And as for writers overtaking readers, the last 8 years have proven that we have nothing to worry about. Echoing Demesnedenoir, the amount of people willing to put in the years-long effort of becoming less than crummy at writing and finish a novel worth reading is small as can be. You'll always have more people daydreaming about doing something than actually doing it, simply due to a scarcity of time, energy and willpower.

Lastly, on the OP's "Only other poets read poetry" .... well ain't that the truth haha.
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I think Brandon Sanderson proved that the written word isn't dead when he created the biggest Kickstarter of all time with a bunch of books. It is still very much alive and kicking. And when I look at my own kids (7 and 5), they still very much like reading. There is still something magical about diving into a fantastical world. Yes, there is competition from all other forms of media, but it's not a zero-sum game. Someone can like both movies, computer games, and books.

I don't see the rise of AI as a competitor as at all likely. I've played around with AI "writing" apps and so far they're incapable of even making two successive sentences make sense, let alone an entire novel's worth of text
First they came for the cover-artists, and I did nothing, because I'm not a cover artist.
Then they came for the editors, and I did nothing, because I'm not an editor.
Then they came for the writers, and by that time there was no one left to speak up for me...

I think the first two are reasonably easy to get decent results with AI. Cover art follows a lot of genre rules and trends. Same with editors. As long as you don't mind sounding like a generic writer AI can help you craft sentences. Writing a whole novel is harder, simply because the internal logic is much more important. It's not just within a single sentence, but between chapters and even between books. I think getting to that level is still a long way off. That doesn't mean we're far away from AI assisted novels, where an author creates the idea and what needs to happen in a paragraph, and the AI fills in the blanks and does part of the editing. It probably wont get you any literary prizes. But if your aim is to get generic stories out fast, then I can definitely see it happening.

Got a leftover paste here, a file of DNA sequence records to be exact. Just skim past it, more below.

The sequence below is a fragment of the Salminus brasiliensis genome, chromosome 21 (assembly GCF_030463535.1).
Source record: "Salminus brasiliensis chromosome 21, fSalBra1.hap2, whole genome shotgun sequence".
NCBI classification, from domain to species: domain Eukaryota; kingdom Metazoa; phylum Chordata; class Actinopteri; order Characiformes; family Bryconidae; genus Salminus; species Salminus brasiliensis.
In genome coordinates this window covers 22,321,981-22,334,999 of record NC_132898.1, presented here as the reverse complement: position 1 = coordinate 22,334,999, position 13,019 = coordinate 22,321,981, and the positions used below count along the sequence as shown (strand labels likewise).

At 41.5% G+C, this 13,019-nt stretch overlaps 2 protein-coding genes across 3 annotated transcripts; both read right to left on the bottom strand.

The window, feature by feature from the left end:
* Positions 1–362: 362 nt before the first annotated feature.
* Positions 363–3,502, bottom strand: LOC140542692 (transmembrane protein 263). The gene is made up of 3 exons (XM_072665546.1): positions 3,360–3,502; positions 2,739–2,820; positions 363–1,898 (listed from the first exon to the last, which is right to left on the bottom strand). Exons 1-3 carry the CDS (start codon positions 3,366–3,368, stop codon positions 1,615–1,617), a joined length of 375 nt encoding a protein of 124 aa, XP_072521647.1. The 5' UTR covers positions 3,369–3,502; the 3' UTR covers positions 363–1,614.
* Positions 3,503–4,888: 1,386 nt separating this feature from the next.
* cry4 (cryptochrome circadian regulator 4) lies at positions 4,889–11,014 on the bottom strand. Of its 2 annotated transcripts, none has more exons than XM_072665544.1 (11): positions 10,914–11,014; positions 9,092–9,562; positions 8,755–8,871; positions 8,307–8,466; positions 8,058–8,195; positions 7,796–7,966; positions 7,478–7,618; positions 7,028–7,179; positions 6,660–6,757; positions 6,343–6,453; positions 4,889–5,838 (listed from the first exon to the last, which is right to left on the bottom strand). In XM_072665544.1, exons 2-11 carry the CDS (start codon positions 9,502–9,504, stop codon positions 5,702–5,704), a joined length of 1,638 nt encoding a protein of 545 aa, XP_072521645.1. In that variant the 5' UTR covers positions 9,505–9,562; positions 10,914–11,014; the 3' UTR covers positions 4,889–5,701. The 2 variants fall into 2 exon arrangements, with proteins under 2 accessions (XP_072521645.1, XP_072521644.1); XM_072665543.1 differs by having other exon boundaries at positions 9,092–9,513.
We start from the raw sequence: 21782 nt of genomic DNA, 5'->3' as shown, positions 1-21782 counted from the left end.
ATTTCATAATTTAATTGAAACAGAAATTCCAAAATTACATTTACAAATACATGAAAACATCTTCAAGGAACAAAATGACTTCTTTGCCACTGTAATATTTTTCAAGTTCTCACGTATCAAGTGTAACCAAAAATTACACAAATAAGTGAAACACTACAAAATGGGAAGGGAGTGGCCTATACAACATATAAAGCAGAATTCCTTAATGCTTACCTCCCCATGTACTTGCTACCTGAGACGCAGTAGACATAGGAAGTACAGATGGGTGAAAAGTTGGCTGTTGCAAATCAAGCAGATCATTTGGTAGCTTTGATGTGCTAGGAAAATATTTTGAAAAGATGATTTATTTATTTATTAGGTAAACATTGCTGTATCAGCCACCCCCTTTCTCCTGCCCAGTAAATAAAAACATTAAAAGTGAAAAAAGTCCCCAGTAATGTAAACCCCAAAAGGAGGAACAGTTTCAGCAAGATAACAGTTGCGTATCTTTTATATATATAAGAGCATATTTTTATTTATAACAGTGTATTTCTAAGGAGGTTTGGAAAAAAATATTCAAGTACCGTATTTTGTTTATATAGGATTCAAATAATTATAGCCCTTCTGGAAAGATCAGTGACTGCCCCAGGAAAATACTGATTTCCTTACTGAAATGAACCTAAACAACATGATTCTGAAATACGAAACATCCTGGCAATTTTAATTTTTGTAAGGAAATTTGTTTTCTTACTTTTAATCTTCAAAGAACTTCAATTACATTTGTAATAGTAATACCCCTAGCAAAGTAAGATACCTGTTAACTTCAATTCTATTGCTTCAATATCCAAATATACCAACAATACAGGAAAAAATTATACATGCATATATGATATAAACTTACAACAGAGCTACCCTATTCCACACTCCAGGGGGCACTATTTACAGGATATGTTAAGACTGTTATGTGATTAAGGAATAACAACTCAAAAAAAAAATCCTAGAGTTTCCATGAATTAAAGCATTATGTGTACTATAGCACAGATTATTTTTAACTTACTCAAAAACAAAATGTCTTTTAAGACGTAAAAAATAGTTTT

It depends what you mean by a 'writer'.

If you have written something on facebook and someone else reads it - you are technically a writer. You might not be a pro, but you wrote something, you published it and an audience read it.

There can never be more writers than readers because all writers will also read.

At the end of the day, there will always be a need for writers as long as people like reading. Writers are also one of the few happy professions that can't be replaced by AI. Yes you get auto-content generation tools - but they are rubbish except for the more workhorse bog standard content (and potentially dangerous if you don't keep an eye on them). But strong creative content? Only a human writer can produce that.

AI assisted novels? Don't hold your breath on that one. Maybe someday BUT by that time we will have self aware robots walking around the place. So, not until I Robot is real.